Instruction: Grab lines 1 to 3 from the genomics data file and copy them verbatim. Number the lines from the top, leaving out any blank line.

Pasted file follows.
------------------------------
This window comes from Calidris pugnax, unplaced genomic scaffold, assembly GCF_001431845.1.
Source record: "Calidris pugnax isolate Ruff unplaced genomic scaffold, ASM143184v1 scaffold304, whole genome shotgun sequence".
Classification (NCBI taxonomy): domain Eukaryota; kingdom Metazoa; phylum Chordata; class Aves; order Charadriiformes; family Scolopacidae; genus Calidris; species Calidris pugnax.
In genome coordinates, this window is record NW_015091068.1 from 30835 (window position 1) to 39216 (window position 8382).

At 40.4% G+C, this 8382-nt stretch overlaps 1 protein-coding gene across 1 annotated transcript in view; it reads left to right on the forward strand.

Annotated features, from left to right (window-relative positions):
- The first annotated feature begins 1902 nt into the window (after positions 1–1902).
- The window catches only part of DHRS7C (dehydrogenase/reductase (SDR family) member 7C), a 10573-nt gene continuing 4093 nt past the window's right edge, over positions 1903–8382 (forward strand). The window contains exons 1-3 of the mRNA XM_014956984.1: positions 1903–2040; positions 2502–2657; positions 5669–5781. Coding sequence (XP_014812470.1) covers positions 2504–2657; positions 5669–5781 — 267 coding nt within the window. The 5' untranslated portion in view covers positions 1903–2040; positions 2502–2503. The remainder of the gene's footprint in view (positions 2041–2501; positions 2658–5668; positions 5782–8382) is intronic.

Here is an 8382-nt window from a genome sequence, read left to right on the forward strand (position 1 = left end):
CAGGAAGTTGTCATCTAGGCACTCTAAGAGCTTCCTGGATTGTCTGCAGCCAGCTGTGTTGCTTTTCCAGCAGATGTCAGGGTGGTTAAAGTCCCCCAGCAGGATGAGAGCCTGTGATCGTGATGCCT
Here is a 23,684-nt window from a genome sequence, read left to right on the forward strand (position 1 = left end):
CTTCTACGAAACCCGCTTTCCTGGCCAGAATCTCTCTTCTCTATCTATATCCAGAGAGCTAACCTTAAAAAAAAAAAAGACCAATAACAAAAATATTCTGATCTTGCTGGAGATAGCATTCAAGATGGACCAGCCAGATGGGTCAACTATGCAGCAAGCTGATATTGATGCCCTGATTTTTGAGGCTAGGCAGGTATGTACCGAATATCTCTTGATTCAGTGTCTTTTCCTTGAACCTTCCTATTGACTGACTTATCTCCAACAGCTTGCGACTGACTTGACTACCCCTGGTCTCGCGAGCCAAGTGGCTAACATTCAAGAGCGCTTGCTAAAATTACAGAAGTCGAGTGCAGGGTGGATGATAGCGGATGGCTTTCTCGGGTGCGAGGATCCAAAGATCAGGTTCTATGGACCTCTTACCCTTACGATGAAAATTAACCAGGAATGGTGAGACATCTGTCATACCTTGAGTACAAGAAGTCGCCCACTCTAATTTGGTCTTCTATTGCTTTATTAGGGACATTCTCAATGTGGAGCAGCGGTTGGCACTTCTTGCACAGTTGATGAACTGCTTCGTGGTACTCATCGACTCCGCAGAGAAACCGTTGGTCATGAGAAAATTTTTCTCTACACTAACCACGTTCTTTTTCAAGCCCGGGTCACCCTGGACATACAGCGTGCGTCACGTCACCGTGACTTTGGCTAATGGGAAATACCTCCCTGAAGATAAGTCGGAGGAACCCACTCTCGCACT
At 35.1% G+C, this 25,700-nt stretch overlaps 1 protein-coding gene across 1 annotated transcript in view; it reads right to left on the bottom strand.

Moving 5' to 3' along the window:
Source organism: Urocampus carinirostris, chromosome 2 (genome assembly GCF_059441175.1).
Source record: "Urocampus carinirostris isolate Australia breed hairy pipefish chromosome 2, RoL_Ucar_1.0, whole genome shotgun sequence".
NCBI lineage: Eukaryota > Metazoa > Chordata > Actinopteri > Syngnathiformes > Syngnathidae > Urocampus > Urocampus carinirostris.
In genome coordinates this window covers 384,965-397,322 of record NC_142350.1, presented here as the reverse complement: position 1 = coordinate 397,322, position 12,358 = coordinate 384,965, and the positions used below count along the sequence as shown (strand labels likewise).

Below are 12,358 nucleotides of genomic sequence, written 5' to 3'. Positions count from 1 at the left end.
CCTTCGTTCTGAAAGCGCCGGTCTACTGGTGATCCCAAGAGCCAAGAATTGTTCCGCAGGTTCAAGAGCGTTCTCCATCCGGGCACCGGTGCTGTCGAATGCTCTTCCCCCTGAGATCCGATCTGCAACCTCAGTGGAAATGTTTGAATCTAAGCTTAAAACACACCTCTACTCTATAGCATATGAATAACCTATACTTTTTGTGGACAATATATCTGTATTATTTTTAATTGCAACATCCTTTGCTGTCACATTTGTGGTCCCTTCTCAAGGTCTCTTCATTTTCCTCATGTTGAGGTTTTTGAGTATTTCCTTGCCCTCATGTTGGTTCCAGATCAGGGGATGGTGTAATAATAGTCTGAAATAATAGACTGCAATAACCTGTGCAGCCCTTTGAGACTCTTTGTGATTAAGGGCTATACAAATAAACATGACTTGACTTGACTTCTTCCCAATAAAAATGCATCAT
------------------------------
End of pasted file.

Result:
This window comes from Calidris pugnax, unplaced genomic scaffold, assembly GCF_001431845.1.
Source record: "Calidris pugnax isolate Ruff unplaced genomic scaffold, ASM143184v1 scaffold304, whole genome shotgun sequence".
Classification (NCBI taxonomy): domain Eukaryota; kingdom Metazoa; phylum Chordata; class Aves; order Charadriiformes; family Scolopacidae; genus Calidris; species Calidris pugnax.